October 12, 2012

A bottleneck is building-up on the nonprofit sector’s leadership highway.

With many years of productivity and health ahead of them, Baby Boomers who lead nonprofit organizations face difficulty with the notion of traditional retirement. After pouring their energy and commitment into social change, they have a hard time imagining doing something different. After sacrificing earning potential and benefits in exchange for meaningful, world-changing careers, they may also have a hard time imagining what is next. And after the Great Recession decimated their nest-eggs, they may have a financially tough time walking away from work.

Sitting behind them on the road are Generation Xers, who are stuck in the middle of the traffic jam in mid-career positions with few opportunities to move up in their organizations. Some of them have grown tired of waiting and created their own lanes – started their own organizations and initiatives when they could not assert their ideas or get their needs met within existing institutions.

Then there are the Millennials, who are waiting anxiously on the on-ramps. 

To get the flow of talent running smoothly again, funders, nonprofit boards and executives ought to consider promising practices including the following:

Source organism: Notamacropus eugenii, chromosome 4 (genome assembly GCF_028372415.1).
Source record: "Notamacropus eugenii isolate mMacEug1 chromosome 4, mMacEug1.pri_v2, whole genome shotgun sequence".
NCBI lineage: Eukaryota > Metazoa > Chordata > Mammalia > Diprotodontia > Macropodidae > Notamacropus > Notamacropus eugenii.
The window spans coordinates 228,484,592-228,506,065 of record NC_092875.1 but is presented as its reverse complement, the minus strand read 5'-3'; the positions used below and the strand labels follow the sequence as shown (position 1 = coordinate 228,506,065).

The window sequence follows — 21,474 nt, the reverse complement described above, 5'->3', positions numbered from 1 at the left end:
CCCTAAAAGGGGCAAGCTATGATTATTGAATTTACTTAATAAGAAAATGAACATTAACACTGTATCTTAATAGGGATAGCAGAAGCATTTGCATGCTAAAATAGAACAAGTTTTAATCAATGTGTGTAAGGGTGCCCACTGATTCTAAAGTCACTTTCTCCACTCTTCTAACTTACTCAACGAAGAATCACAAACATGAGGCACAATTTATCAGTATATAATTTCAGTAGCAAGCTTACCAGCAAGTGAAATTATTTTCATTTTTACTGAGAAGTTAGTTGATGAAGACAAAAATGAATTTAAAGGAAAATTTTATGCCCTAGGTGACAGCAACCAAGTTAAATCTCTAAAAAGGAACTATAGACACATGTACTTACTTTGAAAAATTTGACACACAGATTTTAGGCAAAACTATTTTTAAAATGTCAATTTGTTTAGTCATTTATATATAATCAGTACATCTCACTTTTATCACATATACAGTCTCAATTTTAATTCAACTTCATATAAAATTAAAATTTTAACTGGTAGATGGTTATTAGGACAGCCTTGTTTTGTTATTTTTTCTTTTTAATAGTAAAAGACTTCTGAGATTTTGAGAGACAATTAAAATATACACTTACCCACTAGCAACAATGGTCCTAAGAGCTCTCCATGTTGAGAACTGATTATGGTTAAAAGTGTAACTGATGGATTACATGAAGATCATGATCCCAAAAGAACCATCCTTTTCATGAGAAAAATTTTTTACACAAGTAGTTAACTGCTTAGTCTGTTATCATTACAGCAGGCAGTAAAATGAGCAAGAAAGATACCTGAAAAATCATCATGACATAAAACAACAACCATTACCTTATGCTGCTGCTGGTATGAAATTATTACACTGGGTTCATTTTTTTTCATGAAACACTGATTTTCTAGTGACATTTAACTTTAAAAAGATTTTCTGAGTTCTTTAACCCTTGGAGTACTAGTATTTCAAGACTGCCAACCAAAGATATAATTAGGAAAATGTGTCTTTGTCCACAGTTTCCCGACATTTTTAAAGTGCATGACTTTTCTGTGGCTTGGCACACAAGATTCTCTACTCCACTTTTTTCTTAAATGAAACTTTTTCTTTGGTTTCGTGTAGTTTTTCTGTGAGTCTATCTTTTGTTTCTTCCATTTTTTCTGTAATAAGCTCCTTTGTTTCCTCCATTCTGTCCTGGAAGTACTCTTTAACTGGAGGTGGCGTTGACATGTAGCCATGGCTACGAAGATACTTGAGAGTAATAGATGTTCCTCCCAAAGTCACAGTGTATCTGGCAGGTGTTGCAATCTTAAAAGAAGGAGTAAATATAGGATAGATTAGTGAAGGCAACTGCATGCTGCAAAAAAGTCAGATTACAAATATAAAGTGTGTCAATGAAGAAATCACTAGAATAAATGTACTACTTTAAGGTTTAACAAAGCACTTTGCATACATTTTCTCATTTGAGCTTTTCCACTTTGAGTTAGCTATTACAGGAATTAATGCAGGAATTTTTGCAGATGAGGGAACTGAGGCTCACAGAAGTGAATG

• Boomerang Opportunities: Offer sabbaticals, emeritus chairs, and encore careers specifically for Boomer nonprofit executives, so that they can leave the pressures of full-time executive management behind while knowing they have great opportunities to give back as mentors, thought-leaders, and teachers.
  • Multi-generational Learning: Create platforms for generations of social sector leaders in specific issue-areas to learn from one another, to encourage the free transfer and exchange of knowledge and perspective in multiple directions. This type of respect, dignity, and opportunity to share experience and build a legacy is critical both for Boomers and for the effectiveness of their causes.
  • Benefits for the Next-Gen: Improve benefits and retirement systems in and across nonprofits, so that diverse next-generation leaders can afford to commit to social sector careers now and access decent retirement when the time comes. Good benefits can supplement low salaries and other sacrifices.

Will funders just rubberneck as the cars collide, pile-up and go up in flames?

If we take action now, we could turn this bottleneck into open road. Baby Boomers will drive freely and give back to the causes that move them. When this traffic gets going, new space and new opportunities open up. This will benefit the Generation Xers who are stuck in the middle of the jam and the Millennials who are sitting anxiously in the onramps.

Let’s do this.

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